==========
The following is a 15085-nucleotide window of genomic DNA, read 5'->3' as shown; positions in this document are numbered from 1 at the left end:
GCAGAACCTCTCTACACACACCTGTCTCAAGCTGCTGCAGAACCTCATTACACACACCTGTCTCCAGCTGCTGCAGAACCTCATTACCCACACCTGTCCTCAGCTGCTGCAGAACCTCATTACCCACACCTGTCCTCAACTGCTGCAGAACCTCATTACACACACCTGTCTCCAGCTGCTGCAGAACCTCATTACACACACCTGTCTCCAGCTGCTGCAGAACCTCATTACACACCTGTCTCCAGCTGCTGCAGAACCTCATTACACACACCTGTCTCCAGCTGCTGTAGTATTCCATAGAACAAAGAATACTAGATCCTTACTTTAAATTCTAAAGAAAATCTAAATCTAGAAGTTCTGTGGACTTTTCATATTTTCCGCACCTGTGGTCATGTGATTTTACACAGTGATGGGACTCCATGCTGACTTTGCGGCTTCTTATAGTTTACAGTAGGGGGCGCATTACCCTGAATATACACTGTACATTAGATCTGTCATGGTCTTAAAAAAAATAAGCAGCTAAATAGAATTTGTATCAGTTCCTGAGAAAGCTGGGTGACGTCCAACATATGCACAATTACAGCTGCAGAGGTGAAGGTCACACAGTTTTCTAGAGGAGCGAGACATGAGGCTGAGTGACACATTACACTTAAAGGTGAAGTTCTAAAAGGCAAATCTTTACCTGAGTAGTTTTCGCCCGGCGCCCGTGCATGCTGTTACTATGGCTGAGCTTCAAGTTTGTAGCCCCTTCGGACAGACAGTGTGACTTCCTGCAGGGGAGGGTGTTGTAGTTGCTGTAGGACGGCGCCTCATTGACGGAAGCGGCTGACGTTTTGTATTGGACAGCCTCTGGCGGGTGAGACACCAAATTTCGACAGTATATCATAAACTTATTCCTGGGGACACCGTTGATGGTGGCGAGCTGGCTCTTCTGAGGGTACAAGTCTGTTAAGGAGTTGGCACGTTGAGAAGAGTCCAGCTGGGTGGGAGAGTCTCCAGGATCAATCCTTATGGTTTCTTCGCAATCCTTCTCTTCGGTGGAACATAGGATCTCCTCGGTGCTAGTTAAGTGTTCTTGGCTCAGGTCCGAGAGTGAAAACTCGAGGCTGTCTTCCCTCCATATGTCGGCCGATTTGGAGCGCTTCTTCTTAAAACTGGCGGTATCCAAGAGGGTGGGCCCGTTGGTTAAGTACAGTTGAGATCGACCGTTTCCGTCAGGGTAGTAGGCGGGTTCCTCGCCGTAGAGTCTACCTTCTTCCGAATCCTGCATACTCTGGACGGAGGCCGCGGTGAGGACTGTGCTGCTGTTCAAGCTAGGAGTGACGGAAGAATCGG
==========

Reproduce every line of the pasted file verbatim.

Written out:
The following is a 15085-nucleotide window of genomic DNA, read 5'->3' as shown; positions in this document are numbered from 1 at the left end:
GCAGAACCTCTCTACACACACCTGTCTCAAGCTGCTGCAGAACCTCATTACACACACCTGTCTCCAGCTGCTGCAGAACCTCATTACCCACACCTGTCCTCAGCTGCTGCAGAACCTCATTACCCACACCTGTCCTCAACTGCTGCAGAACCTCATTACACACACCTGTCTCCAGCTGCTGCAGAACCTCATTACACACACCTGTCTCCAGCTGCTGCAGAACCTCATTACACACCTGTCTCCAGCTGCTGCAGAACCTCATTACACACACCTGTCTCCAGCTGCTGTAGTATTCCATAGAACAAAGAATACTAGATCCTTACTTTAAATTCTAAAGAAAATCTAAATCTAGAAGTTCTGTGGACTTTTCATATTTTCCGCACCTGTGGTCATGTGATTTTACACAGTGATGGGACTCCATGCTGACTTTGCGGCTTCTTATAGTTTACAGTAGGGGGCGCATTACCCTGAATATACACTGTACATTAGATCTGTCATGGTCTTAAAAAAAATAAGCAGCTAAATAGAATTTGTATCAGTTCCTGAGAAAGCTGGGTGACGTCCAACATATGCACAATTACAGCTGCAGAGGTGAAGGTCACACAGTTTTCTAGAGGAGCGAGACATGAGGCTGAGTGACACATTACACTTAAAGGTGAAGTTCTAAAAGGCAAATCTTTACCTGAGTAGTTTTCGCCCGGCGCCCGTGCATGCTGTTACTATGGCTGAGCTTCAAGTTTGTAGCCCCTTCGGACAGACAGTGTGACTTCCTGCAGGGGAGGGTGTTGTAGTTGCTGTAGGACGGCGCCTCATTGACGGAAGCGGCTGACGTTTTGTATTGGACAGCCTCTGGCGGGTGAGACACCAAATTTCGACAGTATATCATAAACTTATTCCTGGGGACACCGTTGATGGTGGCGAGCTGGCTCTTCTGAGGGTACAAGTCTGTTAAGGAGTTGGCACGTTGAGAAGAGTCCAGCTGGGTGGGAGAGTCTCCAGGATCAATCCTTATGGTTTCTTCGCAATCCTTCTCTTCGGTGGAACATAGGATCTCCTCGGTGCTAGTTAAGTGTTCTTGGCTCAGGTCCGAGAGTGAAAACTCGAGGCTGTCTTCCCTCCATATGTCGGCCGATTTGGAGCGCTTCTTCTTAAAACTGGCGGTATCCAAGAGGGTGGGCCCGTTGGTTAAGTACAGTTGAGATCGACCGTTTCCGTCAGGGTAGTAGGCGGGTTCCTCGCCGTAGAGTCTACCTTCTTCCGAATCCTGCATACTCTGGACGGAGGCCGCGGTGAGGACTGTGCTGCTGTTCAAGCTAGGAGTGACGGAAGAATCGG